OPINION

Impunity at universities

Impunity at universities

The debate around violence and intimidation at Greek universities has been raging for years. Pundits often ask why the state as well as the institutions themselves have failed to crack down on rampant lawlessness on university campuses. Is it a case of a Gordian knot to be severed by the nascent university police force? Let’s put off answering that question for the moment.

Those who demand a politically correct answer are essentially ducking the question. When an academic is threatened, harassed or humiliated by students or unknown parties inside the institution that they work for, the police have a duty to enter university grounds and deal with it. However, incidents of that kind clearly indicate that there is a problem with the operation of the institution per se.

On very few occasions have university authorities taken disciplinary action against students who carried out violent acts against fellow students or staff. In the majority of cases that a student appeared before the disciplinary council of their university, it was because they were caught cheating in an exam. Furthermore, the heftiest penalty to be handed down for such an offense is being deprived of the opportunity to retake the exam at the next sitting. Wrongdoers are habitually treated with leniency by Greek universities because, in what resembles a distorted perception of democracy, every student appears to deserve a second chance or a pass mark.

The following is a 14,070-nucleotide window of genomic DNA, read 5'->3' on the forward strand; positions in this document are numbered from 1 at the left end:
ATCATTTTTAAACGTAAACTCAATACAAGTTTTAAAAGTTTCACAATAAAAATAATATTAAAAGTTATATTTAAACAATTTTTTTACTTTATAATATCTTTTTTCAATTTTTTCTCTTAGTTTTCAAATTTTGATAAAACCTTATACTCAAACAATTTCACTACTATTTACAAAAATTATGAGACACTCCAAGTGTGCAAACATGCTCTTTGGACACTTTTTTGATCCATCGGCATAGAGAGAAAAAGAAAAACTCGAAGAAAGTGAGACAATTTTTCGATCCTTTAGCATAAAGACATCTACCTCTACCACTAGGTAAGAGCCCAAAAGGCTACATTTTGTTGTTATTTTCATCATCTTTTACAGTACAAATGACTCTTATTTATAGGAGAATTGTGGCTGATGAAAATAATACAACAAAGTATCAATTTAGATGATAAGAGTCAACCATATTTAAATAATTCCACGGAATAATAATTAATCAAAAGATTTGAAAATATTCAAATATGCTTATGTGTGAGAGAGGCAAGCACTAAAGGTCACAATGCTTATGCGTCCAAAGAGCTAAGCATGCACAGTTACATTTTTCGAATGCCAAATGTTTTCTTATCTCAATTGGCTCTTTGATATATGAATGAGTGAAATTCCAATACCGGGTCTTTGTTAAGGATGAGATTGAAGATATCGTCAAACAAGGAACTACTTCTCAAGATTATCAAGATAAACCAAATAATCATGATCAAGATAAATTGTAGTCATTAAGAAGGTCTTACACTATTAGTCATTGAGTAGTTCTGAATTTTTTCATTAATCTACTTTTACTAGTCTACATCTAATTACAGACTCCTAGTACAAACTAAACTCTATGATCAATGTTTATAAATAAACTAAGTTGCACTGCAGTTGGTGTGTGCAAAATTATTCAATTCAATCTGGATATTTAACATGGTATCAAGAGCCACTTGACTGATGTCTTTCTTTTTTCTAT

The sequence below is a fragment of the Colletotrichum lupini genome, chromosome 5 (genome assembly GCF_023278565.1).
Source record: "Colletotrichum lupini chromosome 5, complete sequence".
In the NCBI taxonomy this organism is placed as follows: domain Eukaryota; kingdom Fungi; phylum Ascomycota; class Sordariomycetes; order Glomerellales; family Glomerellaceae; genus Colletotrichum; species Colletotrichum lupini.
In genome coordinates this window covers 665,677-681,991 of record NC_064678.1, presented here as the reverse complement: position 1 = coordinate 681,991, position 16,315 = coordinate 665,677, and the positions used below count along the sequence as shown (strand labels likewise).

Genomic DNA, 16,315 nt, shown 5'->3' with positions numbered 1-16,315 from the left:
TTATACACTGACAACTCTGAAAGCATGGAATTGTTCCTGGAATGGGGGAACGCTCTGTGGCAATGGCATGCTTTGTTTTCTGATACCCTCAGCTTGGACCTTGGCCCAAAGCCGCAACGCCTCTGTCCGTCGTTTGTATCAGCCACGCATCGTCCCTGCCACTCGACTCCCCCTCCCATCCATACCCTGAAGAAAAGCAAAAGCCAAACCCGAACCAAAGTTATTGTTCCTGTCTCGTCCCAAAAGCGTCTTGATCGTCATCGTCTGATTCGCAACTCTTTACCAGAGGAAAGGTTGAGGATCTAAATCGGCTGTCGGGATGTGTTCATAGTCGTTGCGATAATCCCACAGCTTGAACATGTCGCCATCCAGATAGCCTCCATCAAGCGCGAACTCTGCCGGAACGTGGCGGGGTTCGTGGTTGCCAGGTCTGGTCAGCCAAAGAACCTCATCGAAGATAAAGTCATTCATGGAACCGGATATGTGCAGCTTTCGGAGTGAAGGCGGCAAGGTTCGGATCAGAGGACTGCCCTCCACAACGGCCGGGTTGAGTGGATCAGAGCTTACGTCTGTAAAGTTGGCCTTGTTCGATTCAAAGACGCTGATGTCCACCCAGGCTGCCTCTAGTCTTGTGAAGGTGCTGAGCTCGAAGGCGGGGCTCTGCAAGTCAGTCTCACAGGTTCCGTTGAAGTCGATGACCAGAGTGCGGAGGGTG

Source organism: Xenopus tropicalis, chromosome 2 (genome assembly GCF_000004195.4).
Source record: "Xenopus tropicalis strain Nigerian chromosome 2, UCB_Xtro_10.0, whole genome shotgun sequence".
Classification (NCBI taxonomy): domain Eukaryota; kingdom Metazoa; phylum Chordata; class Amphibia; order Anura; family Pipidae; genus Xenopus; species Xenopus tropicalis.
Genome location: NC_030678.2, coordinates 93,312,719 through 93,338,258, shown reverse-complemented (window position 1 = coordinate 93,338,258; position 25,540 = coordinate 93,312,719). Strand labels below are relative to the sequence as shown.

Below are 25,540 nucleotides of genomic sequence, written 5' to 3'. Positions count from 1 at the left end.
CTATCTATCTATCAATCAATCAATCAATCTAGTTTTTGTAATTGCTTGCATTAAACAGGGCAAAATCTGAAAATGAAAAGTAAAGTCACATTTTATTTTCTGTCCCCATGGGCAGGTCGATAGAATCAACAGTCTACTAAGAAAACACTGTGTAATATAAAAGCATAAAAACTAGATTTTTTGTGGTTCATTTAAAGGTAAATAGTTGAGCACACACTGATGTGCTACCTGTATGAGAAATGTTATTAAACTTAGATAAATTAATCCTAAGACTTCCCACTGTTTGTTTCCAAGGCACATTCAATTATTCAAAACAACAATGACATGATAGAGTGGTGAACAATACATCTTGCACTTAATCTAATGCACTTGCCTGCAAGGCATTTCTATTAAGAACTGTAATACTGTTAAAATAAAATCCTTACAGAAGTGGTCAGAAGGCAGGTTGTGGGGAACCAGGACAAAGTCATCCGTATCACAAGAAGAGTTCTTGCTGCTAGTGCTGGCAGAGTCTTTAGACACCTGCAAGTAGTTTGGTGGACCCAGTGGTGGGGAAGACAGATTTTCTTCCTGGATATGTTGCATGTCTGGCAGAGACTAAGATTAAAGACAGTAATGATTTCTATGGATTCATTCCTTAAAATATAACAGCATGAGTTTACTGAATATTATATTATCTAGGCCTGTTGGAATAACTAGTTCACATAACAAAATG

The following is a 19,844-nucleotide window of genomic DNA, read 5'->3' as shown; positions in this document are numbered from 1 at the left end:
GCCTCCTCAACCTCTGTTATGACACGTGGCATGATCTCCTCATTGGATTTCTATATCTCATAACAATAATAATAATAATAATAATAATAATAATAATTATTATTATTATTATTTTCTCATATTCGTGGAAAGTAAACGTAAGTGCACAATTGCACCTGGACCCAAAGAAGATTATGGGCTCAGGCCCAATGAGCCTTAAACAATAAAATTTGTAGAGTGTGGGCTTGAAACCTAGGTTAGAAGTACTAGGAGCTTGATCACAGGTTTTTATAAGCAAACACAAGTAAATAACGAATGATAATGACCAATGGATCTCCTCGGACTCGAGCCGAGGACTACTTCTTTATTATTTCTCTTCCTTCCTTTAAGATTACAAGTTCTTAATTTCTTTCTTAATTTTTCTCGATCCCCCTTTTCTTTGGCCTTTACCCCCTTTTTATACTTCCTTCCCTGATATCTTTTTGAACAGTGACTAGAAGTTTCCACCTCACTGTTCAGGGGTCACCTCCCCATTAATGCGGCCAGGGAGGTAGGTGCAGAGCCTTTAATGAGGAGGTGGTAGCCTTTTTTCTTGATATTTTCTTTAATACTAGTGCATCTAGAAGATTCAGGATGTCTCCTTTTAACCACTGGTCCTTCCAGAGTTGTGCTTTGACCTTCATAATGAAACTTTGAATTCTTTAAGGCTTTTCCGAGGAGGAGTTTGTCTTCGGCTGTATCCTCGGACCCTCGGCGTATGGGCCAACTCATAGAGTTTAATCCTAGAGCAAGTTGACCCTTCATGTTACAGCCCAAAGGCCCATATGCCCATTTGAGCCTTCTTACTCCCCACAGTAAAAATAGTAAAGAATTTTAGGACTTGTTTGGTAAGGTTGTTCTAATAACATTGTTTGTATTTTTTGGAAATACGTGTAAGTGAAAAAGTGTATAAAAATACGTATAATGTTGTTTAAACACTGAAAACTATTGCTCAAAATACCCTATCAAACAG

However, when it comes to harassment, the institution must possess the rigor and the political courage to safeguard law and order and impose strict penalties when due. Those hooded students are not kids but citizens with the right to vote. Additionally, the question of whether you must punish a student who beats or threatens their professor is not an ideological one. Indeed, what happened to those students who held professors hostage or hung a sign on the rector’s neck simply because he happened to hold a different opinion? What happened to those students who persecuted professors?

The fear experienced by university professors anxious not to upset those who hold extreme political views has a poisonous effect on the institutions; it leads to navel-gazing and intolerance. That said, the professors should not complain too much, for they too are responsible for this regime of impunity.